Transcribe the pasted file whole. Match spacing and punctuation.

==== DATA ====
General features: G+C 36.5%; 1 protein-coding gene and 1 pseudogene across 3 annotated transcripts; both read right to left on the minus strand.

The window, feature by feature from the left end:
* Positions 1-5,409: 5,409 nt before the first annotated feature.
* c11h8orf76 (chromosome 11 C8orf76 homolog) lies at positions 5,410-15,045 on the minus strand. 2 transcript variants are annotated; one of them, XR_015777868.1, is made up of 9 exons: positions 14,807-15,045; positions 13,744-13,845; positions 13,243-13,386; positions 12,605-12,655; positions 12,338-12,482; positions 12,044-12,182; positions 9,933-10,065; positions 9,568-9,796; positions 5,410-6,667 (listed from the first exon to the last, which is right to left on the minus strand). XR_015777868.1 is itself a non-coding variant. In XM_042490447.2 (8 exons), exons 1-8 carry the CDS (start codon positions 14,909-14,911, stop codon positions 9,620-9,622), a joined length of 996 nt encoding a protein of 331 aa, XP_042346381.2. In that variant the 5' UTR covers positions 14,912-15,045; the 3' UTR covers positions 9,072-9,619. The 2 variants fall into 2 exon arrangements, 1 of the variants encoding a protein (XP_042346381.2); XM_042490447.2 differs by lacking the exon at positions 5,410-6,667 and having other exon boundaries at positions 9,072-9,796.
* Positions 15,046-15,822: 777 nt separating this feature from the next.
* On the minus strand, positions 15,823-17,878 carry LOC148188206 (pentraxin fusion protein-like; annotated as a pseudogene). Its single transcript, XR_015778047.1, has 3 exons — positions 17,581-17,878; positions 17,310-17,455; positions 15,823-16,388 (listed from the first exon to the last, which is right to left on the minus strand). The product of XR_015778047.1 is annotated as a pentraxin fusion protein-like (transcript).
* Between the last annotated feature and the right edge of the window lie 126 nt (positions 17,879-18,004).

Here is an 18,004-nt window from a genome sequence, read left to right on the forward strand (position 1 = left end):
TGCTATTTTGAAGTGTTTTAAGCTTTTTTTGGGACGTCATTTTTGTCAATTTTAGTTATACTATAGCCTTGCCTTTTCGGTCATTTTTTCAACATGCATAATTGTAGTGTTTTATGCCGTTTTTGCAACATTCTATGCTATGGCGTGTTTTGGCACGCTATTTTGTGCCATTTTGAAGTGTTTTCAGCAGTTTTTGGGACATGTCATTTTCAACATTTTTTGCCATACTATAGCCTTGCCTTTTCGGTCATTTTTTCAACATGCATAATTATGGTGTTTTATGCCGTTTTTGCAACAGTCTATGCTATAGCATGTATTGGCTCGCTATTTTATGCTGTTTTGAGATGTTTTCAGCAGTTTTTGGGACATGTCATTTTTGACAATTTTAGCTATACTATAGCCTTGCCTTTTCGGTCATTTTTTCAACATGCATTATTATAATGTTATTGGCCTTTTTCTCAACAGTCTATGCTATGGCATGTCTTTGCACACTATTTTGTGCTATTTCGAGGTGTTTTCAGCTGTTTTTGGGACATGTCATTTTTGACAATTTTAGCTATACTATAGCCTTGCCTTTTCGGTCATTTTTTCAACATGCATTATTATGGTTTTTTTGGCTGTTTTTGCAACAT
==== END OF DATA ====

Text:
General features: G+C 36.5%; 1 protein-coding gene and 1 pseudogene across 3 annotated transcripts; both read right to left on the minus strand.

The window, feature by feature from the left end:
* Positions 1-5,409: 5,409 nt before the first annotated feature.
* c11h8orf76 (chromosome 11 C8orf76 homolog) lies at positions 5,410-15,045 on the minus strand. 2 transcript variants are annotated; one of them, XR_015777868.1, is made up of 9 exons: positions 14,807-15,045; positions 13,744-13,845; positions 13,243-13,386; positions 12,605-12,655; positions 12,338-12,482; positions 12,044-12,182; positions 9,933-10,065; positions 9,568-9,796; positions 5,410-6,667 (listed from the first exon to the last, which is right to left on the minus strand). XR_015777868.1 is itself a non-coding variant. In XM_042490447.2 (8 exons), exons 1-8 carry the CDS (start codon positions 14,909-14,911, stop codon positions 9,620-9,622), a joined length of 996 nt encoding a protein of 331 aa, XP_042346381.2. In that variant the 5' UTR covers positions 14,912-15,045; the 3' UTR covers positions 9,072-9,619. The 2 variants fall into 2 exon arrangements, 1 of the variants encoding a protein (XP_042346381.2); XM_042490447.2 differs by lacking the exon at positions 5,410-6,667 and having other exon boundaries at positions 9,072-9,796.
* Positions 15,046-15,822: 777 nt separating this feature from the next.
* On the minus strand, positions 15,823-17,878 carry LOC148188206 (pentraxin fusion protein-like; annotated as a pseudogene). Its single transcript, XR_015778047.1, has 3 exons — positions 17,581-17,878; positions 17,310-17,455; positions 15,823-16,388 (listed from the first exon to the last, which is right to left on the minus strand). The product of XR_015778047.1 is annotated as a pentraxin fusion protein-like (transcript).
* Between the last annotated feature and the right edge of the window lie 126 nt (positions 17,879-18,004).

Here is an 18,004-nt window from a genome sequence, read left to right on the forward strand (position 1 = left end):
TGCTATTTTGAAGTGTTTTAAGCTTTTTTTGGGACGTCATTTTTGTCAATTTTAGTTATACTATAGCCTTGCCTTTTCGGTCATTTTTTCAACATGCATAATTGTAGTGTTTTATGCCGTTTTTGCAACATTCTATGCTATGGCGTGTTTTGGCACGCTATTTTGTGCCATTTTGAAGTGTTTTCAGCAGTTTTTGGGACATGTCATTTTCAACATTTTTTGCCATACTATAGCCTTGCCTTTTCGGTCATTTTTTCAACATGCATAATTATGGTGTTTTATGCCGTTTTTGCAACAGTCTATGCTATAGCATGTATTGGCTCGCTATTTTATGCTGTTTTGAGATGTTTTCAGCAGTTTTTGGGACATGTCATTTTTGACAATTTTAGCTATACTATAGCCTTGCCTTTTCGGTCATTTTTTCAACATGCATTATTATAATGTTATTGGCCTTTTTCTCAACAGTCTATGCTATGGCATGTCTTTGCACACTATTTTGTGCTATTTCGAGGTGTTTTCAGCTGTTTTTGGGACATGTCATTTTTGACAATTTTAGCTATACTATAGCCTTGCCTTTTCGGTCATTTTTTCAACATGCATTATTATGGTTTTTTTGGCTGTTTTTGCAACAT